The Order of Australia was instituted with both a General Division and a Military Division. The two divisions are distinguished by a different ribbon.

All classes of the order (Companion, Officer, Member and Medal of the Order) are available in both divisions. The eligibility criteria for the equivalent classes in the two divisions require similar levels of achievement, but those for the Military Division are designed to reflect military service.

An individual may hold awards in both divisions and is entitled to wear the insignia of both. Appointments in the General Division take precedence over the equivalent appointment in the Military Division.

Insignia

The insignia of the order is a single flower head of mimosa, in the form of a convex disc. This provides the basic design for the insignia of all grades and the medal of the order, including lapel pins. There is no distinction between the insignia of the General or Military Divisions.

Ribbon

The ribbon is royal blue with a central band of scattered gold mimosa. The ribbon of the Military Division is of the same design but edged with gold bands 1.5 mm wide. The ribbon colours reflect the national colours of Australia at the time the order was established.

Postnominal

Persons appointed to the Order of Australia are entitled to the postnominal letters ‘AC’, ‘AO’, ‘AM’ or ‘OAM’ according to the level of the appointment. ‘(Mil)’ may be added to distinguish an appointment in the Military Division by those who also hold an appointment in General Division.

 

Unit Commendations

 

 

Unit Citation for Gallantry
Meritorious Unit Citation
Meritorious Unit Citation

 

The Imperial system recognized individuals and made no provision to recognize gallant or distinguished service by entire units. The ADF has however received a number of unit awards from foreign nations. Recognizing the value of unit awards, two Australian unit awards were introduced in 1991 - the Unit Citation for Gallantry and the Meritorious Unit Citation.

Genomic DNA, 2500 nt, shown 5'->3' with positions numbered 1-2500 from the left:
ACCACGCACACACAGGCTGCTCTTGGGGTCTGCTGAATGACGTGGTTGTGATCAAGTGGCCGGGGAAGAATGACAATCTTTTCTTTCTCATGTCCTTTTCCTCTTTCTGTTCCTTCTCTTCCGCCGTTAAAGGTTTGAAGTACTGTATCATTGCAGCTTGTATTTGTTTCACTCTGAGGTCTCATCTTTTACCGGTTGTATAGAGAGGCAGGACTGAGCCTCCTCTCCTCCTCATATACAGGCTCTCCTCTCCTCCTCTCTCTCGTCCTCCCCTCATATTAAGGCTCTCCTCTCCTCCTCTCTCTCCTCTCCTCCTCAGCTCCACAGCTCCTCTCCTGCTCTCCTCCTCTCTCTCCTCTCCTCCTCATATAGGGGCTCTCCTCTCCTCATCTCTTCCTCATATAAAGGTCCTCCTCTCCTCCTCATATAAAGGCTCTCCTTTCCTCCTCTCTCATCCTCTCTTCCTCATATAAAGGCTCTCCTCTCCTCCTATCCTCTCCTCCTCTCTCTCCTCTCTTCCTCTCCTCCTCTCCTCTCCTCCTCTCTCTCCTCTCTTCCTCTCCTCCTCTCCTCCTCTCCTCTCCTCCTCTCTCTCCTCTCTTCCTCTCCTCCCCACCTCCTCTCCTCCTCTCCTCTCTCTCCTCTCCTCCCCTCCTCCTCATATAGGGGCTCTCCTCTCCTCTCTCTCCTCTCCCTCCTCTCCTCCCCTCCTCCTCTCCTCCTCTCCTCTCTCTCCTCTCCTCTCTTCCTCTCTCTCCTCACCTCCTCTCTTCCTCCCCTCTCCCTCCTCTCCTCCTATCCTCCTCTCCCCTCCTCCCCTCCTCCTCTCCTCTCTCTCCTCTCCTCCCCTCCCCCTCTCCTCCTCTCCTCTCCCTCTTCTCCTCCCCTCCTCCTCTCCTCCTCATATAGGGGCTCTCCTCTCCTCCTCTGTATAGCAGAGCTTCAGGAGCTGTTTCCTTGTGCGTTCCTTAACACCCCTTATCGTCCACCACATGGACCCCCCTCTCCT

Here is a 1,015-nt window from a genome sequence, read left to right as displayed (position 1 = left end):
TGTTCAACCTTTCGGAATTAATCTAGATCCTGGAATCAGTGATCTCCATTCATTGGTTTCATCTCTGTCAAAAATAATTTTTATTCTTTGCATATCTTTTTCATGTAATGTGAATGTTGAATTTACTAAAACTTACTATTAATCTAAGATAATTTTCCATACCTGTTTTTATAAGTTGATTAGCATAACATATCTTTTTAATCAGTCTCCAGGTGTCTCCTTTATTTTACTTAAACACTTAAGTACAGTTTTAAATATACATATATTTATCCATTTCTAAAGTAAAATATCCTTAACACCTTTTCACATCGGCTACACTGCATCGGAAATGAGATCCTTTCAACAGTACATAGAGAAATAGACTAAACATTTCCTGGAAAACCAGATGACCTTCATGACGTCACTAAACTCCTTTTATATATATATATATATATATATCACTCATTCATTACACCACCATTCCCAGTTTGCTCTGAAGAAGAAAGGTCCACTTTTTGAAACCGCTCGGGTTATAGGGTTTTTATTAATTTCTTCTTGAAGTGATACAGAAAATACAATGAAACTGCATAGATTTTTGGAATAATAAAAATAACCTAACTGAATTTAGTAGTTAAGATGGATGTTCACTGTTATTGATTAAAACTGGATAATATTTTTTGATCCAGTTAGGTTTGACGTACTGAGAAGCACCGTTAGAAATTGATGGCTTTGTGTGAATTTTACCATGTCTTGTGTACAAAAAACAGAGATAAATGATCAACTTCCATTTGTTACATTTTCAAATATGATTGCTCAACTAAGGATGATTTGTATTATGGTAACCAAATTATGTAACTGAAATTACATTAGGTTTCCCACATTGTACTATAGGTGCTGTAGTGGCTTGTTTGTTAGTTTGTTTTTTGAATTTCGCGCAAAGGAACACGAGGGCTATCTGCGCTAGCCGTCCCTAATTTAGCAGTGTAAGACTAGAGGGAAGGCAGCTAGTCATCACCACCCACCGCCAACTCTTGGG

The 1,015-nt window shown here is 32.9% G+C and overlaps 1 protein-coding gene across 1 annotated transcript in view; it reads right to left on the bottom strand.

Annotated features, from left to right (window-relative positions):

The Unit Citation for Gallantry is awarded to a unit for extraordinary gallantry in action. The Meritorious Unit Citation is awarded to a unit for sustained outstanding service in warlike operations.

Insignia

The actual citation is a warrant presented to the unit. Insignia are worn by individuals to denote their membership of a unit that has been awarded a citation. Personnel cannot be issued with the insignia until the authorised unit representative, normally the CO, has been formally invested with the citation.

The insignia of a Unit Citation for Gallantry is a gilt rectangular frame surrounding a deep green ribbon. The frame has a design of flames emanating from the outer edges of the frame to the centre.

The insignia of a Meritorious Unit Citation is a rhodium-plated rectangular frame of the same dimensions and design surrounding a ribbon of old-gold.

Personnel who were members of the unit when an award was made wear a Federation Star in the centre of the ribbon and continue to wear the insignia after leaving the unit. Personnel who are subsequently posted to the unit wear the insignia without the Federation Star and only while actually posted to the unit.

Further Awards

Further awards of the Unit Citation for Gallantry or the Meritorious Unit Citation are recognized by the presentation of a further Certificate of Citation to the unit signed by the Governor-General. Only one insignia of each citation may be worn by a member of the unit. Only one Federation Star device is worn, irrespective of the number of awards made to units to which a member may be posted.